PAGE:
Point product releases have been a fact of life in software since forever. Once sales of a popular product start to dip, the vendor adds a couple of new features, changes the box and sticks a 2.0 version back on the shelf.
Products that prove to be popular over time get to run some serious numbers - next year, for example, is likely to see the arrival of Microsoft Office 14 if the rumours are true. It's the same 'new and improved' model that washing powder companies have been selling since the 1950s.
Although the line of succession isn't as easy to see unless you work in the industry, life isn't much different in the hardware market. Products sitting in a warehouse now have a shelf-life marginally longer than a box of fresh fruit; sales forecasting had better be up to scratch for anybody in that line of business or they're quickly going to be in big trouble.
But while products of all variety are regularly superseded without anybody batting an eyelid, the passing of a whole category would be worthy of much greater attention; especially if we were talking about one of the most important categories in the history of this industry, such as the humble desktop PC.
They've come an awful long way since microcomputers first started rolling off conveyer belts in the mid-1970s but, in mature markets at least, desktop PCs now look to be in irreversible decline. More than half of all PCs sold in Australia during the first three months of the year were portable, according to IDC analyst, Felipe Rego. The move to mobility, it seems, is quickly becoming a stampede.
There are a number of well-documented reasons for this - mobile is more convenient (even if you rarely move your notebook further than from one room to the next), price differentials have all but disappeared, and the extra performance of a top-end desktop is of little relevance to all but a small percentage of power users.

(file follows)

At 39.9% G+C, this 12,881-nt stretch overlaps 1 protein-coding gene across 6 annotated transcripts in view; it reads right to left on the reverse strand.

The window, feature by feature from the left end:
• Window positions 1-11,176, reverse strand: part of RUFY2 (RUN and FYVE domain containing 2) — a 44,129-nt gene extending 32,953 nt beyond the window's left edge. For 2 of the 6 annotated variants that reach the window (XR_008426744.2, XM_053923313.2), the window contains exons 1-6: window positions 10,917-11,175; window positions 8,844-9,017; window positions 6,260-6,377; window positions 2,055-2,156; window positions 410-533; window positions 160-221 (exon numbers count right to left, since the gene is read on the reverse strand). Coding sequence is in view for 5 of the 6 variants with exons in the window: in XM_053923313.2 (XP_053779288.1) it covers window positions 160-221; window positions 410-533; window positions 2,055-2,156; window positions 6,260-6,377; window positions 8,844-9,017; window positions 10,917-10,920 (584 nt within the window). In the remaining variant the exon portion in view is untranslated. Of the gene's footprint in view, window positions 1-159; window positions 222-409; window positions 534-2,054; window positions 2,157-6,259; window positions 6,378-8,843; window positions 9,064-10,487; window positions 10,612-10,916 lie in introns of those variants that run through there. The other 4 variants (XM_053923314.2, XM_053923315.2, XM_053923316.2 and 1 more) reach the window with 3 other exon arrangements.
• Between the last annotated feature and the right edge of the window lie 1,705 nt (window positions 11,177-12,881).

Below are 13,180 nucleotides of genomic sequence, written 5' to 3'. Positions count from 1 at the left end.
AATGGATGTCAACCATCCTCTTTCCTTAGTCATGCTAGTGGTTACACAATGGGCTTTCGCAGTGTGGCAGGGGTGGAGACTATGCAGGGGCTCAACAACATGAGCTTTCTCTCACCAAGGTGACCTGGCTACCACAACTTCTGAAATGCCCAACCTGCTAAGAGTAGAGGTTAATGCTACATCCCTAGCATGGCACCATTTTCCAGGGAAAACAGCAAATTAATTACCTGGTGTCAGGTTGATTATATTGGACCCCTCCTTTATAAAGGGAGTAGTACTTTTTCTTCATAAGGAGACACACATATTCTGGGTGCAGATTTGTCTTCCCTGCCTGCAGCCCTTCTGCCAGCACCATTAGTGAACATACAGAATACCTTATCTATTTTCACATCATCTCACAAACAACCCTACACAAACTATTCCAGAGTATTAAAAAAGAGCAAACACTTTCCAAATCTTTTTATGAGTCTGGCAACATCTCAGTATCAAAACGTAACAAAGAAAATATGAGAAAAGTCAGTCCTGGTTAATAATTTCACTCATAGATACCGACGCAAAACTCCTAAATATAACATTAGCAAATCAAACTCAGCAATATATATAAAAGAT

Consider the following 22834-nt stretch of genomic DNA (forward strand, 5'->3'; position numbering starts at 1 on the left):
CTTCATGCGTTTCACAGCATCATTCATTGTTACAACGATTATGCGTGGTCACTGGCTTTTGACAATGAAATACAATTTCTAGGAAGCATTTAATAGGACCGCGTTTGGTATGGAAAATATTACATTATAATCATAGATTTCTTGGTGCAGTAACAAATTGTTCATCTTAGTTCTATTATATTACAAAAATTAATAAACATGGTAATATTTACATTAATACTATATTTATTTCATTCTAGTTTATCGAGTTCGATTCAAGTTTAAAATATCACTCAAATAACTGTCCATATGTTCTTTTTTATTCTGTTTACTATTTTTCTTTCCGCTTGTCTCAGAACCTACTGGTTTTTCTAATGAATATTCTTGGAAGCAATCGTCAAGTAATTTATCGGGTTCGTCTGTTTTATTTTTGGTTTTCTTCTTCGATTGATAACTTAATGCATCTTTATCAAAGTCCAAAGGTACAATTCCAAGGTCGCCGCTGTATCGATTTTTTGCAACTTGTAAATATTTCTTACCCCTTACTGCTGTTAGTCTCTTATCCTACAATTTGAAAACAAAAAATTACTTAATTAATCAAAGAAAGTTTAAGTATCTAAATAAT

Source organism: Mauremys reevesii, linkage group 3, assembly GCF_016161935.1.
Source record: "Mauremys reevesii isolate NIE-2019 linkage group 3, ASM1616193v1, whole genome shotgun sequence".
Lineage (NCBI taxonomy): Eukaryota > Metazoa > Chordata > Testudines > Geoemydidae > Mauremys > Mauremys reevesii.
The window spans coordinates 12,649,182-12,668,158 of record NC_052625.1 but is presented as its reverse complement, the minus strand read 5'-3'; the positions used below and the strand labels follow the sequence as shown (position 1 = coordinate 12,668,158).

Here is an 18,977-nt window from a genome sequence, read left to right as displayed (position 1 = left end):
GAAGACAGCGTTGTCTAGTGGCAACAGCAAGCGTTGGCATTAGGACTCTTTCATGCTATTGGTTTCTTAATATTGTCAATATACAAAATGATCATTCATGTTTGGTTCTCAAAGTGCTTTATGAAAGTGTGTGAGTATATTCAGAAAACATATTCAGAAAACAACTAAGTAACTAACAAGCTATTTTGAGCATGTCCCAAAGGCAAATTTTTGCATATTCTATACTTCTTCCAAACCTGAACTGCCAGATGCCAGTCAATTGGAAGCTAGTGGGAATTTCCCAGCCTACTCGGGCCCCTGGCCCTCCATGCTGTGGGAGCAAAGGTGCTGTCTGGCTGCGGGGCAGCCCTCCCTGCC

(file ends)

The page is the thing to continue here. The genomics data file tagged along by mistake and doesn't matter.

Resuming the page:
Those power-using gamers and graphic artists look like the niche markets where desktops will continue to survive - at least until the boffins work out how to make notebooks handle the same power without melting under the strain.
The other is large corporates that want to roll cost-effective standard operating environments out across huge fleets of machines.
But Citrix CEO, Mark Templeton, used the company's recent iForum event in the UK to suggest that virtualisation will soon dispel the notion that desktops need to be physical devices. This 'Desktop 2.0' world builds a particular user's PC from scratch every time they log on using a unique configuration, adding the necessary application and operating system components. When that user logs off, their virtual PC disappears and the resources can be used elsewhere. The PC is effectively rebuilt every day according to need and hardware degradation becomes a thing of the past.
Refresh cycles mean this model will be a slow burner but, if Templeton's vision proves to be right, maybe the humble PC will disappear without really going anywhere.